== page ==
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April is Occupational Therapy Month

 

(4/9/12) In recognition of all the ways occupational therapy contributes to society's well-being, April has been designated as Occupational Therapy Month.

 The occupational therapists at Black River Memorial Hospital’s Rehabilitation Services Department have joined in this celebration and during the month will have an educational display at the hospital.

 

Members of the hospital’s occupational therapy staff are Nicole Schweitzer, Stacy Armitage, Heather Rogers and Heather Comstock. Comstock says that millions of people around the world utilize occupational therapy services. “Occupational therapists assist people of all ages in participating in the activities of their daily life,” she explains. “We help them learn or regain skills that are meaningful to them ranging from dressing, bathing, and safely performing bathroom transfers to working, driving, shopping, and even preparing a meal. These services are beneficial in so many circumstances of illness or injury, such as for a worker injured on the job to a grandparent recovering from surgery, a stroke or a fall.”

 

Comstock says one area they will be focusing on during the month is fall prevention in older adults. “Preventing falls in the older adult population is so important because one of every three adults age 65 or older in the United States falls each year,” she says. “Among older adults, falls are the leading cause of injury deaths and are most common for non-fatal injuries and hospital admissions for trauma.”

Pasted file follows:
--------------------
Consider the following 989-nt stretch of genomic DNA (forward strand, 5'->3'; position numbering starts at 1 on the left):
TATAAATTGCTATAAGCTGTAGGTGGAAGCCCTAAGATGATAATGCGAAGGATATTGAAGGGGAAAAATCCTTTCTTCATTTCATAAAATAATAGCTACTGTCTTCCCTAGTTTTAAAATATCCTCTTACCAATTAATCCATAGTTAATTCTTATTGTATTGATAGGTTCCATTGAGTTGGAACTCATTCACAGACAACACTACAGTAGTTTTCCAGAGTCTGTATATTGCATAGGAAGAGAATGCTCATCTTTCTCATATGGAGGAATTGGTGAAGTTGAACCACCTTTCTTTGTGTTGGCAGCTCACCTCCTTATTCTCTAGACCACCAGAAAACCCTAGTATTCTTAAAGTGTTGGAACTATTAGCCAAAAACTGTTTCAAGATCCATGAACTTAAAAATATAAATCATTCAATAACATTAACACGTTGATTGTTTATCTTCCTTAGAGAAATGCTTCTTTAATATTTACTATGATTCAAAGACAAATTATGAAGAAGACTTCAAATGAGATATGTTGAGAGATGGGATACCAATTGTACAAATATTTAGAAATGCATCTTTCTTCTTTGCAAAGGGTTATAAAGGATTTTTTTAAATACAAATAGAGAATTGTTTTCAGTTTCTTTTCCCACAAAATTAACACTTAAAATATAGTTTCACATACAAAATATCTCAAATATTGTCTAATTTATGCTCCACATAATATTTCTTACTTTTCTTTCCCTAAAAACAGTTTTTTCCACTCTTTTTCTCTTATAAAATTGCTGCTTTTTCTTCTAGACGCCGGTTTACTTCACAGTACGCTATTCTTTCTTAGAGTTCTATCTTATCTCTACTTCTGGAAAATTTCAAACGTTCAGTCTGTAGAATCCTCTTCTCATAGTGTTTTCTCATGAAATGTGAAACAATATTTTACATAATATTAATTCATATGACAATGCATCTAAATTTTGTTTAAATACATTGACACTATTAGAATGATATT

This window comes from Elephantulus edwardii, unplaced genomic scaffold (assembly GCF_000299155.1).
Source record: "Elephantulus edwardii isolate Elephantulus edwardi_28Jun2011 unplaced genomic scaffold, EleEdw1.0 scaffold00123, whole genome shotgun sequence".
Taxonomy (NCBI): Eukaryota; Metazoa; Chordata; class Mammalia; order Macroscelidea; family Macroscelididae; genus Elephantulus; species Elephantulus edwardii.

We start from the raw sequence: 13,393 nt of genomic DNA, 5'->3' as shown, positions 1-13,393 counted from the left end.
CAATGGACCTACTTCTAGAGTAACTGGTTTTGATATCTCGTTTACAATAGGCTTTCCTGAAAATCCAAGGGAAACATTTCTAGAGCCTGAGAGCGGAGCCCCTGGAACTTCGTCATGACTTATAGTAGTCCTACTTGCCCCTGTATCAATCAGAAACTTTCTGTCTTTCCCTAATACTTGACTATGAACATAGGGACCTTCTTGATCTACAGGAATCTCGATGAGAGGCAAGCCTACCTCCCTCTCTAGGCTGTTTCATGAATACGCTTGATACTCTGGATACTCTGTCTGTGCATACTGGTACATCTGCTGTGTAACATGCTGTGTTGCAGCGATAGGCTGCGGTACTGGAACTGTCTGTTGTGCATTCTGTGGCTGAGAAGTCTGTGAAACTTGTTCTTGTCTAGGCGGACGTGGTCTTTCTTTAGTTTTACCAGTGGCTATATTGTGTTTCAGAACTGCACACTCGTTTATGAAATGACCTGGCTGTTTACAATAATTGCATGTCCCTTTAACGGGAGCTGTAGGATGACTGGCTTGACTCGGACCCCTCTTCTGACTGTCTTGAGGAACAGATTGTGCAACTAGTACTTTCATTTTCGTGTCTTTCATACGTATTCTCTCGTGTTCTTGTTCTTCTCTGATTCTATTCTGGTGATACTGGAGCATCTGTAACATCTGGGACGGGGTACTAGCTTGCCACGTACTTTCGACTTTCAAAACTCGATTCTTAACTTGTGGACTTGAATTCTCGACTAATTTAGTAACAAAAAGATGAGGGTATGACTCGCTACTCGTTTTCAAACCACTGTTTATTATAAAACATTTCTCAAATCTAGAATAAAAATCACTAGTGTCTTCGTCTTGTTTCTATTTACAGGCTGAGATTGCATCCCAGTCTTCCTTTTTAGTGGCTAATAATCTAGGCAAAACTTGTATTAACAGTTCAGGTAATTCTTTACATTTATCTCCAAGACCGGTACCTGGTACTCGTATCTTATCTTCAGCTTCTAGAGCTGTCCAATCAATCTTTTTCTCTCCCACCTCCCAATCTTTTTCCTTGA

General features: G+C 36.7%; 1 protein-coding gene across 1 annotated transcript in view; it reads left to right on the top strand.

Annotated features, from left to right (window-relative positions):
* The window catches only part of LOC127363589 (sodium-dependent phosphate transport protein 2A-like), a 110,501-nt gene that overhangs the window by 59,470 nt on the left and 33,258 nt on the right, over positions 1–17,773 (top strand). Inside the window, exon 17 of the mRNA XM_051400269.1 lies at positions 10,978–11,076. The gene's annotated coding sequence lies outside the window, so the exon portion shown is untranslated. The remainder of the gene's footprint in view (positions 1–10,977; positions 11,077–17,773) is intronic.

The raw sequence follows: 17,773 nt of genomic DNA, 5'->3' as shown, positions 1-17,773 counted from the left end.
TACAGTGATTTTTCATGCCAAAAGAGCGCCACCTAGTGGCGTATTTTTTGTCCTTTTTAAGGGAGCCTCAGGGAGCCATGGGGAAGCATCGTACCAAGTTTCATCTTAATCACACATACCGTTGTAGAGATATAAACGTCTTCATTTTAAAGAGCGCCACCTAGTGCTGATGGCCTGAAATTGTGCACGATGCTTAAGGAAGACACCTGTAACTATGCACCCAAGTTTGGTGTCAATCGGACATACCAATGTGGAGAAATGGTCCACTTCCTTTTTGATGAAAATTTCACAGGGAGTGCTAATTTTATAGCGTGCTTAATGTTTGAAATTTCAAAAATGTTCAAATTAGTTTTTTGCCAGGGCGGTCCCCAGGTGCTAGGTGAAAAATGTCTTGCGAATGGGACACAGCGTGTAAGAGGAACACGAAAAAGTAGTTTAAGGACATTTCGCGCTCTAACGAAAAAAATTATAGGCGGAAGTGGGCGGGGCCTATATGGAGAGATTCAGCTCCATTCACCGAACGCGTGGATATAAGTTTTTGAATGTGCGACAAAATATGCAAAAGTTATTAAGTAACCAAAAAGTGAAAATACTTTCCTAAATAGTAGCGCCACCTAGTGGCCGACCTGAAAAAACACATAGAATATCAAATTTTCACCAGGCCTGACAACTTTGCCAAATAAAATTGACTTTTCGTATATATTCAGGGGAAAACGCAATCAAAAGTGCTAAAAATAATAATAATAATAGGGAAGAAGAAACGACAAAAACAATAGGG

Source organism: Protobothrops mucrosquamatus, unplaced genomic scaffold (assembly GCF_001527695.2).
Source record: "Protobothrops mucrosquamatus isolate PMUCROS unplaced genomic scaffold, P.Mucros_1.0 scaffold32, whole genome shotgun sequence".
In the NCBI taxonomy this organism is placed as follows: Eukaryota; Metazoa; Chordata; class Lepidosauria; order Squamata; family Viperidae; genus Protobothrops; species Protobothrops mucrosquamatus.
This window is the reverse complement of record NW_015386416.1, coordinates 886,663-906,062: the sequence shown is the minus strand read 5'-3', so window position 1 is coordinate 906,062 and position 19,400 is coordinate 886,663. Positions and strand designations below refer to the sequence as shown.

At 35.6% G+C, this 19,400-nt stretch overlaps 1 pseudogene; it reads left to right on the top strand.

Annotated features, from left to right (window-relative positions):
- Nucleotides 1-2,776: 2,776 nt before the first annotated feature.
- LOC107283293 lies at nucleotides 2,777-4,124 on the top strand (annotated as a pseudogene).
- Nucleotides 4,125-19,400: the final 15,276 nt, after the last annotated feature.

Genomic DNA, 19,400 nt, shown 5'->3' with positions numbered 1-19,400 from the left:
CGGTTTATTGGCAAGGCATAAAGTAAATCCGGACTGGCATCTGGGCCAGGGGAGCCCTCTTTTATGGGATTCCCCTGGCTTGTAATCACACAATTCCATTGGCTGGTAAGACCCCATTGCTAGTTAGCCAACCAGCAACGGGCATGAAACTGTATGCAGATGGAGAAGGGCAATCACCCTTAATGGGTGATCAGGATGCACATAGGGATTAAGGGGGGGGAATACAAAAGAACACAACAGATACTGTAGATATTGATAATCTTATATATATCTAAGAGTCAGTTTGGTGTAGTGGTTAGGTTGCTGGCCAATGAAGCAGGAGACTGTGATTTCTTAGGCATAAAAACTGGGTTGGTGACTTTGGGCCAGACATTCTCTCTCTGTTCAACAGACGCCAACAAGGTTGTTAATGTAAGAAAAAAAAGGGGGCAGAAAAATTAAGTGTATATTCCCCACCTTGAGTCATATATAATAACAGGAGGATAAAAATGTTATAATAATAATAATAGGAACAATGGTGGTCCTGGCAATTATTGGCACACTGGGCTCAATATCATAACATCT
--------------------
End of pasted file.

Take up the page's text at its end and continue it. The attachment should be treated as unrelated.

She also stressed that falls are the most common cause of traumatic brain injuries and that most fractures among older adults are caused by falls. “Up to 25 percent of adults who lived independently before a hip fracture had to stay in a long-term care facility for at least one year after sustaining their fracture,” said Comstock. “These statistics are alarming and we need to educate the public on the importance of fall prevention, especially in older adults.”

 

If you are an older adult, exercise has been the main single intervention studied and there is much evidence that exercise can prevent falls in older people. Muscle weakness is a significant risk factor for falls. If you engage in a walking program, another balance exercise should be added. Be sure to consult a physician before beginning an exercise program.

 

People should have a yearly eye exam to check for changes in vision and to keep their eye glasses prescription up-to-date. Vision gives the body important cues to help maintain balance. Decreased depth perception is associated with tripping falls, so take caution on steps, curbs, inclines and uneven surfaces, especially if wearing multi-focal lenses.

 

Have prescription and non-prescription medications reviewed by a physician or pharmacist on a regular basis. “The side effects from various kinds of medication and interactions between medications can cause drowsiness or dizziness, which can result in a fall,” Comstock says. “Medications for sleep, mood, pain, and blood pressure can increase a person’s risk for a fall. If a person already has risk factors associated with falling, then they will have increased risk from medications. Do not stop taking prescription medications without discussing with your doctor.”

 

Older adults can also reduce fall hazards both inside and outside of their home. Both an in-home assessment and environmental modifications are important prevention strategies to reduce fall injuries and deaths.

 

If you have any questions on fall prevention or want information on how to assess your risk for falls, contact Black River Memorial Hospital’s Rehabilitation Services Department at 715-284-1330. The Rehabilitation Department also offers a 10 week exercise class for seniors.

 

 

 

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